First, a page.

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    ABSTRACT: Epidemiological data demonstrates that improved regulation of blood glucose correlates with better cardiovascular (CV) outcomes. Conversely, some interventional studies have demonstrated that tight glycemic control has no benefit or can even result in worse CV outcomes. These conclusions parallel the paradox that glycemic control has proven beneficial for microvascular outcomes, while few studies have demonstrated significant macrovascular benefits. This imprecise understanding conveys the need to better comprehend the mechanisms of glycemic control and its impact on CV disease. Such variations in data also require a more comprehensive approach to diabetes and CV disease in which multiple biomarkers such as low density lipoprotein (LDL), low adiponectin, elevated C-reactive protein (CRP) and well established clinical parameters such as high blood pressure, weight, and functional status are incorporated into clinical decision making. Reliance on one parameter in isolation such as glycemic control and one biomarker such as HbA1C does not provide an accurate assessment of CV outcomes.
    Current Cardiology Reports 02/2013; 15(2):332.
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    ABSTRACT: An increasing body of evidence reported in the literature indicates a possible role for post-traumatic stress disorder (PTSD) as a cause for cardiovascular disease (CVD). However, mechanistic evidence on the progression of adverse cardiac outcomes in PTSD is lacking. In this review, we examine the potential paths by which CVD could occur in those with PTSD. Dysregulation of the hypothalamic-pituitary-adrenal axis and autonomic nervous dysfunction are commonly observed in PTSD, which in turn lead to a variety of physiological changes potentially damaging to the heart. Increased inflammation, dysfunction of the vascular endothelium, hypercoagulability, and cardiac hyperreactivity all have been noted in patients with PTSD. Altered neurochemistry, most notably increased arginine vasopressin, as well as an increased prevalence of the metabolic syndrome, may also contribute to adverse cardiac outcomes. While the association between PTSD and physical disease is often complicated by health risk behaviors or comorbid psychiatric conditions, the evidence for a link between PTSD and CVD is substantial. In our examination, we attempt to identify potential cardiac biomarkers that may be useful in detecting increased cardiac risk in PTSD patients. As research in this area is exceedingly limited, we hope to inspire further research, as there is great potential value in identifying prognostically useful cardiac biomarkers so as to predict and prevent the onset of CVD in PTSD patients.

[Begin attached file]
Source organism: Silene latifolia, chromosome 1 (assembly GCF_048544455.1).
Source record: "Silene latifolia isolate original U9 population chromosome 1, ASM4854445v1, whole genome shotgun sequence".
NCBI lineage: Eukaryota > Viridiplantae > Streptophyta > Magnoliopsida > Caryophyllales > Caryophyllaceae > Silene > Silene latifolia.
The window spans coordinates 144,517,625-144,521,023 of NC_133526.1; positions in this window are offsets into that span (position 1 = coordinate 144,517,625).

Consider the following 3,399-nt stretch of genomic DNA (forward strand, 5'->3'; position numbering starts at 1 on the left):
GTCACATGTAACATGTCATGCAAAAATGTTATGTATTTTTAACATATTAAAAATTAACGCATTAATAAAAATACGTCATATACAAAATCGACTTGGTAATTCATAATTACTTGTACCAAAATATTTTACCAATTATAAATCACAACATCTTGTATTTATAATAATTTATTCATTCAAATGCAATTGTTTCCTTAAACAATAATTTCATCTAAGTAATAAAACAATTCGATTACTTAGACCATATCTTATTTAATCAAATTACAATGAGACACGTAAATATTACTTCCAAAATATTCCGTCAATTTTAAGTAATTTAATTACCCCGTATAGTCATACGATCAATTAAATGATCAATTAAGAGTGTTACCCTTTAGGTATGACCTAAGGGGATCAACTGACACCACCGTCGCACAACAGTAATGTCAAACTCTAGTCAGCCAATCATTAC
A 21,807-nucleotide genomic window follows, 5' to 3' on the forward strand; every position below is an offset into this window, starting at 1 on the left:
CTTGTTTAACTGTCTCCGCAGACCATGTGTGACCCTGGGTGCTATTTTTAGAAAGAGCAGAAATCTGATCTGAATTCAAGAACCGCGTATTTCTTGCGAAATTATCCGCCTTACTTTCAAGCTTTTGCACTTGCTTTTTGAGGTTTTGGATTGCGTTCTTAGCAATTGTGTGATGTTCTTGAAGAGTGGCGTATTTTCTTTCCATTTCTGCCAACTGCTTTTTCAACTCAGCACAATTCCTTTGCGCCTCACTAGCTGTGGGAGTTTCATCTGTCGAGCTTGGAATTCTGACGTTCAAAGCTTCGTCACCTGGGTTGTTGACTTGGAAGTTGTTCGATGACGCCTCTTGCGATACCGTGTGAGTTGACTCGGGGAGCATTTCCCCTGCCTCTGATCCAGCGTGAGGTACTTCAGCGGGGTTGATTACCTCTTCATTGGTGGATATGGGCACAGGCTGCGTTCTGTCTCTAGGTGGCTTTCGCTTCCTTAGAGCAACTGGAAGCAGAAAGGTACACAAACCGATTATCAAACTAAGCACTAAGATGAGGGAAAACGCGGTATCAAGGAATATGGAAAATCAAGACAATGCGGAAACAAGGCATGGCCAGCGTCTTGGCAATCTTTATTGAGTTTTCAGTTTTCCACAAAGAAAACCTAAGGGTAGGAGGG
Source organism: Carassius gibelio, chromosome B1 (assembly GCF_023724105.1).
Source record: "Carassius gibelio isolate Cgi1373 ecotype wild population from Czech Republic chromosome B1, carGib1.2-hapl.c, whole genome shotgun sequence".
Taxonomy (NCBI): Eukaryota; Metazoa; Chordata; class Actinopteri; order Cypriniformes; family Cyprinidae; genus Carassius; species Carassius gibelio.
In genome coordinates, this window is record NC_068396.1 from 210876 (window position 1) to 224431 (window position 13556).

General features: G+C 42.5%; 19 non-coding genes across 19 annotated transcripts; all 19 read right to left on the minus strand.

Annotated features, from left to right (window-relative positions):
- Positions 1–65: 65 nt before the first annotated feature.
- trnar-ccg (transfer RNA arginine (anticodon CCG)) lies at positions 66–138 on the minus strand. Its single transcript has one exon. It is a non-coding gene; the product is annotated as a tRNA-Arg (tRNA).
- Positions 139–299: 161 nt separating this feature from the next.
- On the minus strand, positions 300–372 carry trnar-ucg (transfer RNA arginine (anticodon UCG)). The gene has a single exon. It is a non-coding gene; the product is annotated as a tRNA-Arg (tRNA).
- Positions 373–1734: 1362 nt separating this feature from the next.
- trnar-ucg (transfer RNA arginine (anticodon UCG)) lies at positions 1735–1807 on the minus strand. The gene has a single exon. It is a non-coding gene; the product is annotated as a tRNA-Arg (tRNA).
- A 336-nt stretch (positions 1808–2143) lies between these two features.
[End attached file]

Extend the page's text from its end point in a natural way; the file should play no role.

Cardiology in review 06/2012;
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    ABSTRACT: Cardiac and renal disease frequently coexist but have long been difficult to diagnose in a timely manner and treat effectively. Noninvasive and cost-effective biomarkers are needed to help identify cardiac patients who are at risk of acute kidney injury early in the course of disease. Biomarkers can provide insights into underlying mechanisms and lead to a better understanding of complex disease states such as the cardiorenal syndrome, which can lead to better therapies and, ultimately, to improved patient outcomes. The natriuretic peptides are established biomarkers in heart failure and have set the standard for how a well-validated biomarker can be useful for diagnosis/prognosis, monitoring response to therapy and chronic disease management. For patients with acute kidney injury in the setting of cardiac disease, new biomarkers such as neutrophil gelatinase-associated lipocalin, cystatin C, kidney injury molecule-1 and IL-18 are emerging as early signals of renal dysfunction prior to any elevations in serum creatinine. Other promising candidate biomarkers for the early diagnosis of acute kidney injury include osteopontin, N-acetyl-b-d-glucosaminidase, stromal cell-derived factor-1 and exosomes. More research with all of these novel biomarkers is needed; however, the early results are very promising.